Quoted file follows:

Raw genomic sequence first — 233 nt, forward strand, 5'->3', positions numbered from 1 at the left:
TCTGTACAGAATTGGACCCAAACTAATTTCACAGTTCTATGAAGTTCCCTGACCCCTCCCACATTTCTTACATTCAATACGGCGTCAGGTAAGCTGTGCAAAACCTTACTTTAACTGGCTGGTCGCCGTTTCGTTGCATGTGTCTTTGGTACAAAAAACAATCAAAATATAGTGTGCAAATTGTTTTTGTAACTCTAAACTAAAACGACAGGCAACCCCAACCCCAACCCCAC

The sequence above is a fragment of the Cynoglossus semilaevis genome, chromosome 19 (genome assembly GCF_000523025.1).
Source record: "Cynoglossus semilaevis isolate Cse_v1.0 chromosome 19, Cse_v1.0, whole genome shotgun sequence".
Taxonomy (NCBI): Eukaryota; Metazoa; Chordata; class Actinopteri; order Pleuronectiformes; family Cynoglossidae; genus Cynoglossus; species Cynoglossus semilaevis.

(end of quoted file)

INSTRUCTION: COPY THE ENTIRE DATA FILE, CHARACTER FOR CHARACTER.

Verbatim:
Raw genomic sequence first — 233 nt, forward strand, 5'->3', positions numbered from 1 at the left:
TCTGTACAGAATTGGACCCAAACTAATTTCACAGTTCTATGAAGTTCCCTGACCCCTCCCACATTTCTTACATTCAATACGGCGTCAGGTAAGCTGTGCAAAACCTTACTTTAACTGGCTGGTCGCCGTTTCGTTGCATGTGTCTTTGGTACAAAAAACAATCAAAATATAGTGTGCAAATTGTTTTTGTAACTCTAAACTAAAACGACAGGCAACCCCAACCCCAACCCCAC

The sequence above is a fragment of the Cynoglossus semilaevis genome, chromosome 19 (genome assembly GCF_000523025.1).
Source record: "Cynoglossus semilaevis isolate Cse_v1.0 chromosome 19, Cse_v1.0, whole genome shotgun sequence".
Taxonomy (NCBI): Eukaryota; Metazoa; Chordata; class Actinopteri; order Pleuronectiformes; family Cynoglossidae; genus Cynoglossus; species Cynoglossus semilaevis.